Don’t Panic! Keep Borrowing!
Is the United Kingdom in denial about the extent of its personal debt problem?
Over the last six months, there has been a plethora of studies into the extent of the personal debt problem in the United Kingdom, with some stating that there is a problem, whilst others state that whilst debt levels may be a problem for those on lower incomes, the majority of debt that is currently being taken out is being taken out by those on higher incomes and is affordable. There is, therefore, no reason to panic.
In relation to that argument, however, it always comes with the qualification: it’s not a problem providing everything remains the same.
So what is the truth?
Take the quote below from a report produced by Citizen Advice, it states:
“…low rates of unemployment, low interest rates and soaring house prices have resulted in a substantial increase in mortgage and consumer credit lending. However lenders’ figures appear to show that the problem may be limited; for example the proportion of accounts in arrears has remained the same for the last 5 years”
This quote, however, is not from a report published in 2018 and doesn’t describe existing borrowing levels in the UK today, but those of 2003, and describes the consumer credit landscape that existed then. It is striking, in that, it describes circumstances very similar to those that exist today: Bank of England interest rates remain historically low; unemployment is the lowest since the early 1970s; and consumer borrowing is now approaching 2008 levels, with unsecured borrowing growing by 7% in the last 12 months.
Default rates are also not alarming anyone… yet.
Back to the past
However, like with the landscape of 2003, could Britons be walking into another debt crisis?
For example, some are already arguing that interest rates in the UK need not only continue to rise, but need to rise faster than they have been rising to-date, so if Britain does face another economic downturn or recession in coming years, it will be possible for the Bank of England to cut those interest rates back again and help kick-start the economy. The problem at present, however, is the Bank of England base rate is already at 0.5%, and, therefore, there is little scope for the Bank to cut them further should they have to.
However, the problem with this argument is if interest rates do begin to rise again and at a faster rate than they are currently expected to, many of those who have debts will begin to struggle with them. The Financial Conduct Authority, for example, has already warned that even modest increases will be too much for some people.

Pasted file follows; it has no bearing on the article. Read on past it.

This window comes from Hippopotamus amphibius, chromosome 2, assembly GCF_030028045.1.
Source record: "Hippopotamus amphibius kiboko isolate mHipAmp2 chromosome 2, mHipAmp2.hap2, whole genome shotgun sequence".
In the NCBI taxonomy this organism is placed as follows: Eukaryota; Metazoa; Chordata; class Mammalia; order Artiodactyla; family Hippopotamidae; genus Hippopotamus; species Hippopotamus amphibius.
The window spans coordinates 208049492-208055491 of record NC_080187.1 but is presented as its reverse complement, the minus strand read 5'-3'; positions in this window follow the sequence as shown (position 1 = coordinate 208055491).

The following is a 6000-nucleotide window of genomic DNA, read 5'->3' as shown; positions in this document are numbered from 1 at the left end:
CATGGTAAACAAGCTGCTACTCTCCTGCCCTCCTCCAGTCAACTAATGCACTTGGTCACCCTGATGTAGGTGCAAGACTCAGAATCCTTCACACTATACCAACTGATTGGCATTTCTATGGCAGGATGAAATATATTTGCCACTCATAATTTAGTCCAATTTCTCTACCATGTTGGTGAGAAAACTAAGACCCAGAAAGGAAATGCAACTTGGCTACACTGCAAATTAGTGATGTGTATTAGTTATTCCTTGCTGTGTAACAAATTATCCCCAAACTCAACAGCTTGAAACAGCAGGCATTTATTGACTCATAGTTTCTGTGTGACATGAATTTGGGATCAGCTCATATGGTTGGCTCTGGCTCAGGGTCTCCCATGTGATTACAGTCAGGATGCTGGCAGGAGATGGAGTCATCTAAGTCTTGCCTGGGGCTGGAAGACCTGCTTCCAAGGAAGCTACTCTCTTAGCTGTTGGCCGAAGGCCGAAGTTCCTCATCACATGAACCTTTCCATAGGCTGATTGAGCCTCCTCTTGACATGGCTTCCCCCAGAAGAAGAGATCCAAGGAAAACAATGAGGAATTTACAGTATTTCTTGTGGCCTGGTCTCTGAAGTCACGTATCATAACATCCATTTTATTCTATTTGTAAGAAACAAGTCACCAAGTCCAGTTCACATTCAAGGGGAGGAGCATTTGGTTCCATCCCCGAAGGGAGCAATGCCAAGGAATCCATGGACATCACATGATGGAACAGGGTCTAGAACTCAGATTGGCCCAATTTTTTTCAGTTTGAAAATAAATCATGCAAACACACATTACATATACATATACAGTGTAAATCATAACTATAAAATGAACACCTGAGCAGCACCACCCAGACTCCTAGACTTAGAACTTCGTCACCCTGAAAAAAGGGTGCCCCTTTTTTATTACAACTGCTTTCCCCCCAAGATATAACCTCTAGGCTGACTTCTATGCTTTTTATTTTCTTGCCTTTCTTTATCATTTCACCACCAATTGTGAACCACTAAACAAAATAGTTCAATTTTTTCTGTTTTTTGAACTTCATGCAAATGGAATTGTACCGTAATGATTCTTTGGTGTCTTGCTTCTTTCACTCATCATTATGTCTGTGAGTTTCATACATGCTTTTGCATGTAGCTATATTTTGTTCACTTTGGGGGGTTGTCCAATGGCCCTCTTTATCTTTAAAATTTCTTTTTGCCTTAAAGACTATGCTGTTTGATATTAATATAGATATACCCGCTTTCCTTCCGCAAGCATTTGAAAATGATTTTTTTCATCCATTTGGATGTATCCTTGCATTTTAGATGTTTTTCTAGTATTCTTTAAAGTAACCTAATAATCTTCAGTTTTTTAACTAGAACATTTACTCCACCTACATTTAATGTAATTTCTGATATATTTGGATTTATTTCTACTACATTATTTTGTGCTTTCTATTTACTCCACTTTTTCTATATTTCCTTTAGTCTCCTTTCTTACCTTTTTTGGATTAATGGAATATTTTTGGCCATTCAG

The problem is, no-one wants to undermine the current slow recovery of the UK economy, particularly in anticipation of the UK leaving the European Union, by discouraging consumer spending. The problem is much of the consumer spending we are presently witnessing is being driven by borrowing from credit cards, personal loans and car finance agreements. Our economic growth is literally being driven by personal borrowing.
Nine out of every ten new cars, for example, are being purchased by personal contract purchase agreements (PCPs).
So should we be slowing down our borrowing?
There is no clear answer to this question, as one of the benefits of the recent rise in consumer borrowing is there are more attractive finance deals available, whether that is interest free finance or low interest rate credit cards. Lenders are also prepared to lend again to people who they weren’t previously willing to. Whether someone borrows or not, however, is always a personal decision based on an individual’s circumstances and their attitude to risk.
However, is it not this creditor willingness to lend to people, whom they previously weren’t willing to, which is increasing the risk, like it was in 2003?
They say history does not repeat itself and it rarely does, but it does follow cycles, usually when people forget the lessons of the past.
There is no question that the UK is facing a personal debt crisis, as if the only safeguard against that crisis emerging is the hope nothing will change, then it is hope based on shaky foundations. Everything changes eventually.
It would maybe provide some comfort if it was possible to say that the emerging trend in the UK was towards increased savings and less borrowing, but the opposite is true. The real danger is that too many households are now being hooked on a lifeline of credit, like they were in 2003, and ultimately although it’s essential at present for the continuing good health of the UK economy, there will come a time when the opposite will be true and that lifeline will have to be cut.
If you need more information about the options available to you in dealing with your debt, you can always speak confidentially with one of our friendly advisors on 0808 2085 198.